Colin Harvey, managing director of Shell UK Downstream Oil, said the intense pressures facing petrol retailers, particularly from supermarkets, and changing patterns of demand were resulting in a fundamental restructuring of the UK downstream oil industry.
Mr Harvey told the Institute of Petroleum European Retail Conference in Birmingham that overcapacity in the UK industry would result in the closure of many filling stations. "The 38,000 sites in 1965 have already fallen to 16,000. I believe that the rate of closure will accelerate and we may end up with half that number of outlets," he said.
The warning comes in the wake of the national launch by Esso, the market leader, of its Price Watch campaign in January, which was widely credited with intensifying competition. The Esso move, which promised to match competitors' prices within a certain radius of individual filling stations, was in response to the substantial market share, now estimated at around 22 per cent, carved out by supermarkets in recent years.
Shell currently has 1,905 filling stations, just behind Esso, but the main impact of the price war is expected to fall on small, independent retailers who made up around 9,500 of the 16,244 outlets recorded in the UK at the end of last year. James Frost, chairman of Frost Group, one of the biggest chains not owned by the majors, has said as many as 3,000 independent retailers could go out of business this year. The Petrol Retailers Association reckons the total number of outlets could dwindle to 9,000 or 10,000 by the end of the decade.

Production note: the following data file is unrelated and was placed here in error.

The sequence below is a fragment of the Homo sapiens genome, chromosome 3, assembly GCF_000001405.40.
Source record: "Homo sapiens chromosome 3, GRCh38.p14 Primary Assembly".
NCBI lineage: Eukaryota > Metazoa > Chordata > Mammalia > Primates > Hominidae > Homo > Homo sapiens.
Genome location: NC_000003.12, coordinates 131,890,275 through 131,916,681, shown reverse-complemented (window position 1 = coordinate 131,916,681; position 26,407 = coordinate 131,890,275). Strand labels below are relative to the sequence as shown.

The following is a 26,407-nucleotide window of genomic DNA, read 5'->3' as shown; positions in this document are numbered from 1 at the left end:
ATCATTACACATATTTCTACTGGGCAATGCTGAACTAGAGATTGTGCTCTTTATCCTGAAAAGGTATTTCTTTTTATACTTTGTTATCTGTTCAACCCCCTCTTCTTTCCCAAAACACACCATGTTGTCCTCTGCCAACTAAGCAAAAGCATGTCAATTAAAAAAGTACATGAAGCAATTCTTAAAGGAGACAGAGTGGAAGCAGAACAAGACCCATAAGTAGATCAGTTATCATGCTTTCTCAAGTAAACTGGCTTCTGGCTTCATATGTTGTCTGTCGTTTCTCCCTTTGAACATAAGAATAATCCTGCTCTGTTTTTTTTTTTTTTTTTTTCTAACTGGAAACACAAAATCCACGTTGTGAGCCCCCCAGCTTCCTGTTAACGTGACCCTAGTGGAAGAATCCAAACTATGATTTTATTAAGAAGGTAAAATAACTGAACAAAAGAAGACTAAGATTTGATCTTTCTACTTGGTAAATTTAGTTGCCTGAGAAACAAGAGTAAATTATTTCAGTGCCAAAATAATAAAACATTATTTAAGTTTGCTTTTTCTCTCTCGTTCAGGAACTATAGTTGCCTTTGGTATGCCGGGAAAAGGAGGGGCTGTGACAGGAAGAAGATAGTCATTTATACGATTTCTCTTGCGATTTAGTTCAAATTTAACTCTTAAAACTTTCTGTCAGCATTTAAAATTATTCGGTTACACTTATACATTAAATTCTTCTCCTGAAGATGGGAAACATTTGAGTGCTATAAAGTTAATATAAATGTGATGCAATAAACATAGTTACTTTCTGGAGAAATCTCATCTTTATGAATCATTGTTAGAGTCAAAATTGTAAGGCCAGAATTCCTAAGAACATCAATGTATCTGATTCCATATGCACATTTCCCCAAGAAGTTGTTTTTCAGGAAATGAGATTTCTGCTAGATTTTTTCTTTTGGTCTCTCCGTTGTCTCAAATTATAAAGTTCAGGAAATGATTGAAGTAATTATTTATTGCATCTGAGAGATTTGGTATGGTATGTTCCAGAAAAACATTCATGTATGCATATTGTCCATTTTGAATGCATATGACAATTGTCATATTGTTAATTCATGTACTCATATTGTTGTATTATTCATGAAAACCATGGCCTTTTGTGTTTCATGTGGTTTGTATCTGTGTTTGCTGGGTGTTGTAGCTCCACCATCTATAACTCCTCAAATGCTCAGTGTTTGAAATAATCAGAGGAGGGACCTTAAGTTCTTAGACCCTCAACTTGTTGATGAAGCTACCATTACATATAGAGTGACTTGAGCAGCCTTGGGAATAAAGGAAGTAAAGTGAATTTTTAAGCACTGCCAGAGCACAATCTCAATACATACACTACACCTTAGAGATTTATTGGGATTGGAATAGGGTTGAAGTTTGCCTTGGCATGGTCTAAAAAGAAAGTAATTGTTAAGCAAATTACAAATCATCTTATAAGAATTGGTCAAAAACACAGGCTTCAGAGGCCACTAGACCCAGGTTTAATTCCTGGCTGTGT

Mr Harvey echoed Mr Frost's forecast that continuing low profit margins could lead to further moves towards mergers or takeovers. The Shell chairman said this was most likely to affect wholesalers and that there was a possibility that one or more refineries would be closed. Earlier this year, BP unveiled a deal to merge its downstream interests in Europe with those of Mobil.
Mr Harvey said overall fuel demand remained static. Within that, however, petrol sales were falling and diesel sales rising. The rise in demand for diesel could make redundant previous investment by British refiners to meet rising petrol demand, he said. The switch to diesel could force oil groups to launch heavy investment programmes amounting to possibly pounds 3bn over the next 10 years to increase the yield of diesel. But he said "producing more diesel would make it more difficult to meet rising demand for aviation kerosene. So imports are likely to rise, to the detriment of this country's economy."
Mr Harvey warned, however, that nothing should be done to limit market forces. "Nobody owes integrated oil companies a living. They can only succeed by ensuring that each sector of their business can compete with all comers," he said.
Separately, Cullens, the convenience store operator, said it had signed an agreement with Mobil Oil to develop a number of shops on the oil company's forecourts in the next five years.